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Alternate title: Bloated Turds Don't Float
Henning Brune's profile photoMatt Rhone's profile photoOmar Peralta's profile photoMartin Hintzmann's profile photo
crazy that more people don't pay for news that they read on a blog weeks ago

i get the best buy gamer magazine for the coupons and never read it because its always 2 month old news. i get it for the coupons
Wait, people didn't want to pay money and have to get out their tablets to download USA Today-grade articles when they could access higher quality free-to-them articles on any device they damn well please? You don't say.
The Magazine model won't scale for many reasons. It's a CD Album distribution model all over again. The Web is predicated on the idea that you can read just a single article of a magazine that interests you. I don't have to buy the entire New York Times, Wall Street Journal, or Economist just to read one relevant article. You could argue that maybe I should, but that's like arguing I should have to pay $10 for a CD from an artist that has one hit song, and ten shitty ones.

If every magazine and news website converted to a paywall based downloadable native app, you'd be forced to pay for a lot of shitty content to access good content, and furthermore, your ability to search for content, link, and share it would be seriously inhibited.

There is no standard for searchability or linkability with native apps, no agreed upon way to "Deep Link" into "The Magazine" or any other Magazine app for that matter.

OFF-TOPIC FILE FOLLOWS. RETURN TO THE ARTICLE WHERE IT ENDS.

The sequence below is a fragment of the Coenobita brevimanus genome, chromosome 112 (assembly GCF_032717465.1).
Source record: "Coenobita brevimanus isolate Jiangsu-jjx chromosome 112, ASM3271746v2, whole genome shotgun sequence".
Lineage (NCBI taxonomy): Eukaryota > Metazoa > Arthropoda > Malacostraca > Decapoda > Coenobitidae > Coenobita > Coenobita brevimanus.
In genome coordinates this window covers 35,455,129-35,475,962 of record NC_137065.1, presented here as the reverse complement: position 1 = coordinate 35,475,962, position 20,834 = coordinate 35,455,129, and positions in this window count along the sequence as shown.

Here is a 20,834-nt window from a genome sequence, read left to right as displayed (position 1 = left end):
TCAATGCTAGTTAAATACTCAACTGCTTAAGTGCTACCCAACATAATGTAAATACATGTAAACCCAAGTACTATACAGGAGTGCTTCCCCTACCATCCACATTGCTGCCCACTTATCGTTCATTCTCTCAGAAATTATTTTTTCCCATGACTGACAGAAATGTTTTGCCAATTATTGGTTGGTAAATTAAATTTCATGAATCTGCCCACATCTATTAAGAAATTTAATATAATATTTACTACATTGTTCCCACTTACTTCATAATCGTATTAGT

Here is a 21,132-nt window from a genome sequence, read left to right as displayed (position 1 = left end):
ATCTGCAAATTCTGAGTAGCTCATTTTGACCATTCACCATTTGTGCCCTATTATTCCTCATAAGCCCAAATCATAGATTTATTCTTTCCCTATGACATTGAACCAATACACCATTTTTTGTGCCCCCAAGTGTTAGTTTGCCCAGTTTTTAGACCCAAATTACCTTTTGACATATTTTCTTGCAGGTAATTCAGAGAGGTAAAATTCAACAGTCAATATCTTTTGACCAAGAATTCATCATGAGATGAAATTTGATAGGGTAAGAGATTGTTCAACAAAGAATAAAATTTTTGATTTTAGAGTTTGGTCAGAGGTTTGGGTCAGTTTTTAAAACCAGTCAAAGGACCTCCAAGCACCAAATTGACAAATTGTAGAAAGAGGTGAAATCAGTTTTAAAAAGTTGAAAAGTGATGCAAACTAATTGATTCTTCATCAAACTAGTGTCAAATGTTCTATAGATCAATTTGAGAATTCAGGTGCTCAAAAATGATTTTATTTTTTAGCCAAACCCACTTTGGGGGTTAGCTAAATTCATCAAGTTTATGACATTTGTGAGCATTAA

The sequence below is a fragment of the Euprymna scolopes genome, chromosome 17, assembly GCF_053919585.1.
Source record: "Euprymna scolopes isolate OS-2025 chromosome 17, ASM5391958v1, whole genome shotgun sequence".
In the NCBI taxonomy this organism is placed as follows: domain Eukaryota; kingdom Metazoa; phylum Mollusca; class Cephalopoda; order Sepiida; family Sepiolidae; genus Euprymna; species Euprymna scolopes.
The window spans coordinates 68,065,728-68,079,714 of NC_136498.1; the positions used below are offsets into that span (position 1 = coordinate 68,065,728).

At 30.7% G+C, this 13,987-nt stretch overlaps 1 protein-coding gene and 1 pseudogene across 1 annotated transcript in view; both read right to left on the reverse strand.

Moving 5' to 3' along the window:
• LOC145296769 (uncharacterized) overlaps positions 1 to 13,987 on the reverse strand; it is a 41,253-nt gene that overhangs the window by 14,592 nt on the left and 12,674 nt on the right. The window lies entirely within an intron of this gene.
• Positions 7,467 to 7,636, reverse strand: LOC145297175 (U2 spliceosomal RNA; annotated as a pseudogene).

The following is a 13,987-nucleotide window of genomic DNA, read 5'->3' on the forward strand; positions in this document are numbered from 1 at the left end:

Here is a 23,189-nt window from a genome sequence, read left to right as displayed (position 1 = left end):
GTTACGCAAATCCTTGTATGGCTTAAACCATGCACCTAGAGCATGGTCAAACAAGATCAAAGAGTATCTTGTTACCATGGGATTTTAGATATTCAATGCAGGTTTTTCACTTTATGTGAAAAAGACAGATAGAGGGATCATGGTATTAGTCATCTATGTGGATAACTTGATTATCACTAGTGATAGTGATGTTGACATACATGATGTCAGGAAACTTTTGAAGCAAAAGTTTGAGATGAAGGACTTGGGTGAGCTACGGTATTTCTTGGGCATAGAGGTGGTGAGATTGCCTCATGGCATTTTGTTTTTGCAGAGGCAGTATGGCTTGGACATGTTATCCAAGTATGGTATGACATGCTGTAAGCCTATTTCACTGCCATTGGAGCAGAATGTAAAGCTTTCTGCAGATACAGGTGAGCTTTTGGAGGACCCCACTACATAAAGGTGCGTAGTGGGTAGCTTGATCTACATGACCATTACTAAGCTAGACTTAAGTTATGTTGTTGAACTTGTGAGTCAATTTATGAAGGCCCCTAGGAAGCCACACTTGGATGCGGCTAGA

Once again, MG Siegler fails to see the forest through the trees. Scaling up the paywall native app model would be a serious regression to consumption of information, an amazing improvement in the distribution and discovery of information that has occurred in the last 20 years.

Don't sacrifice all that we've gained for shiny and gratuitous animation and fancy native UIs. At the end of the day, this is about the written word, and making it as easy as possible for people to consume and share it. 

Onerous paywalls are just as bad as DRM, something Siegler has been bitching about with respect to Hollywood, but here he is, surprise surprise  advocating for a form of distribution that protects the bottom line of blog writers.
ive been saying that these things are bloated and ridiculous from the very first time i saw one. I think Marco Arment's "The Magazine" is a great start in the right direction.
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